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Musical interlude, magical too
The appeal of songs lay in their ability to lift people, however ephemerally, to a world of music, harmony and romance — away from their spheres of anxiety
I recently received on WhatsApp, a clip showing Harry Belafonte singing ‘Jamaica Farewell' before a mesmerised open-air audience. Despite his age, the ‘King of Calypso' was gliding all over the stage, singing, gesturing, asking the audience to sing — which it did readily — soaking in the adulation. Belafonte has a magical voice and a magical presence and the song is one of the much-sung of its kind in the West — like Leadbelly's ‘Good Night Irene' and ‘Midnight Special,' Frank Sinatra's ‘Strangers in the Night,' Nat King Cole's ‘You're My Personal Possession,' Woody Guthrie's ‘This Land is Your Land,' Pete Seeger's ‘Where Have all the Flowers Gone?', Eartha Kitt's rendition of ‘Under the Bridges of Paris,' Joan Baez's ‘Geordie' and ‘Farewell, Angelina,' and Bob Dylan's ‘Blowin in The Wind' and ‘The Times They are a-Changin.'
Was there nostalgia in the air? Perhaps. The past always appears greener from the shores of the present, particularly when the latter is contentious, uncertain, and demanding. Of course, the past has not been an idyllic expanse. Even if life was not “solitary, poor, nasty, brutish and short,” there were murders and mayhem, wars of aggression, mass killings and genocides, forced migrations, crimes, betrayals, human-made famines, exploitation and intolerance.
‘Jamaica Farewell' was, to my mind, the principal attraction of ‘Calypso', an LP record released in 1956. It was the first record of its kind to sell over one million discs. The song resonated because the lament for a “little girl” left behind had not turned it into a mournful dirge but had come across as a sadness-tinged statement that touched a chord but did not exaggerate it to the point of hobbling its lively, lilting unfolding and lending it a lachrymous tin-pan-alley quality. A wide range of people could identify themselves with the song, in much the same way they could with the perennial ballad ‘Oh my Darling Clementine' with its refrain, “Oh my darling, Oh my darling,/Oh my darling Clementine,/You are lost and gone forever,/Dreadful sorry Clementine.”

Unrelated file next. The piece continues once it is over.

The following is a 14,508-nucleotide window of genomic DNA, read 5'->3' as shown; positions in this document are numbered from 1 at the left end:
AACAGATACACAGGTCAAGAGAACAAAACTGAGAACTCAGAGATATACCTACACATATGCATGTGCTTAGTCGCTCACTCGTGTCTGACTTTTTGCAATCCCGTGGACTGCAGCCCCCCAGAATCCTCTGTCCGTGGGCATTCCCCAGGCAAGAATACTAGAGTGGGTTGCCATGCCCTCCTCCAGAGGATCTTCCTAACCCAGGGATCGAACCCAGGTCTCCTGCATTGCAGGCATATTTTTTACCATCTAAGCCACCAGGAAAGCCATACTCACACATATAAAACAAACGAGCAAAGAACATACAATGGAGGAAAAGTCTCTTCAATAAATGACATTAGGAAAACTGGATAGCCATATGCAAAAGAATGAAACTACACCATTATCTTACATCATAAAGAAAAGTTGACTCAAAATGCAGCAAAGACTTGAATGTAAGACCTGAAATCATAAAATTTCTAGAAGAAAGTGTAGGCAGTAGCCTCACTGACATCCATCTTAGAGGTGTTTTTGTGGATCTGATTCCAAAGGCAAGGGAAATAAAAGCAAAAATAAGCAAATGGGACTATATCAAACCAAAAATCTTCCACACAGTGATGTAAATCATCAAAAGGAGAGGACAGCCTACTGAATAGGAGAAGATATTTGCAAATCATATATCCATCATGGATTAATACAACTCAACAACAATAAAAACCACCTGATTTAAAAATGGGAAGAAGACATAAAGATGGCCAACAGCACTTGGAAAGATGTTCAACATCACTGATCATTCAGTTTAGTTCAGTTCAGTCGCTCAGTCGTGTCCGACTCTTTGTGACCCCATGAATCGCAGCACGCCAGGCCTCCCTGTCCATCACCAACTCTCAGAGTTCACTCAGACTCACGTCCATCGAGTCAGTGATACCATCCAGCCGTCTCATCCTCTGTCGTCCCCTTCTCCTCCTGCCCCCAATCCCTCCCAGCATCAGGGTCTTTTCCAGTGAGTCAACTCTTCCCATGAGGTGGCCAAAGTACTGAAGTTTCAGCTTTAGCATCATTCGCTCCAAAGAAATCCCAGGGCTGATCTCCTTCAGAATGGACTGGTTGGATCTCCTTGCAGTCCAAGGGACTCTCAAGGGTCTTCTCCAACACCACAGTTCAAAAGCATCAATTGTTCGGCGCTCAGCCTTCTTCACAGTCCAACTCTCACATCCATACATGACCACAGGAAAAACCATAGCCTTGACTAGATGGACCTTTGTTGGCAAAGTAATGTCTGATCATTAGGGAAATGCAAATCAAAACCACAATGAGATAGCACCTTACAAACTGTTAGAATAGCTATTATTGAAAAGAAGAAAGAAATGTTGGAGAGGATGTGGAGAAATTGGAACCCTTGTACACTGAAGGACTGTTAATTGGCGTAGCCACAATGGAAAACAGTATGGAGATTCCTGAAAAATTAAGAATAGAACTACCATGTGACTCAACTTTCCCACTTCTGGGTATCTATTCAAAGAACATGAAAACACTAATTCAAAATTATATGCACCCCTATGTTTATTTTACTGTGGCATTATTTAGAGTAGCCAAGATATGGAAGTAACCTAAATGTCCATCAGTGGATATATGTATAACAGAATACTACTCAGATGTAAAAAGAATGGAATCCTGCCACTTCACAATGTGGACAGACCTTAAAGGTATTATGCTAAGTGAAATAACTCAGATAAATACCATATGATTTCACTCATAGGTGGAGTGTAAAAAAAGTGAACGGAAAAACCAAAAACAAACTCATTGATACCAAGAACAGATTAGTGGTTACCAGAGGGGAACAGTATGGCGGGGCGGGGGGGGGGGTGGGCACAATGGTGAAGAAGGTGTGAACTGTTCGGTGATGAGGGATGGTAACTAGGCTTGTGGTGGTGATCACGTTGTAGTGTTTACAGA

To a great extent, the appeal of the songs mentioned above lay in their lifting of people, however ephemerally, to a world of music, harmony and romance — away from their quotidian spheres of anxiety and stress. It was a time when the memory of World War II was still fresh, as were those of Hiroshima and Nagasaki, when the Korean War and Vietnam's liberation war began, and the Cold War started setting in. The Warsaw Pact, formed under the aegis of the Soviet Union, was to be countered by the South East Asia Treaty Organisation and the Baghdad Pact, which later became the Central Treaty Organisation, formed under the leadership of the United States.
There was ubiquitous talk, albeit often sotto voce, of the danger of a nuclear war wiping out civilisation. It became loud whenever there was a crisis over an event like the Soviet suppression of the East Berlin bread riots (1953) and the Hungarian uprising (1956), and the Anglo-British invasion of the Suez Canal area in 1956.
The 1960s provided little respite. As underlined by the 1962 border war, India-China relations deteriorated steeply. The United States was deeply stretched in the Vietnam War, which seemed destined to go on endlessly and which caused intense internal controversy in the US about its underlying morality — besides triggering widespread unrest in college and university campuses by students refusing to be drafted for military service in Vietnam.
Among others, Joan Baez, Bob Dylan, and Pete Seeger participated actively in the movement against the Vietnam War, with Seeger leaving his imprimatur in the form of the famous song, ‘Bring-em Home.' Indeed, everyone of the singers mentioned in this column has been a socially and politically conscious activist, supporting a number of causes, particularly the one for the civil rights of Afro-Americans. One can see a similar activist trend in India one of whose celebrated revolutionary poets, Qazi Nazrul Islam had thundered, “The great rebel, tired of war/I will be quiet the day/ When the oppressor's curved sword/Will not clang furiously on the great battle field/And the cry of the persecuted will not fill/The sky and the air.” (Translated from the original Bengali by this writer)
(The writer is Consultant Editor, The Pioneer, and an author)
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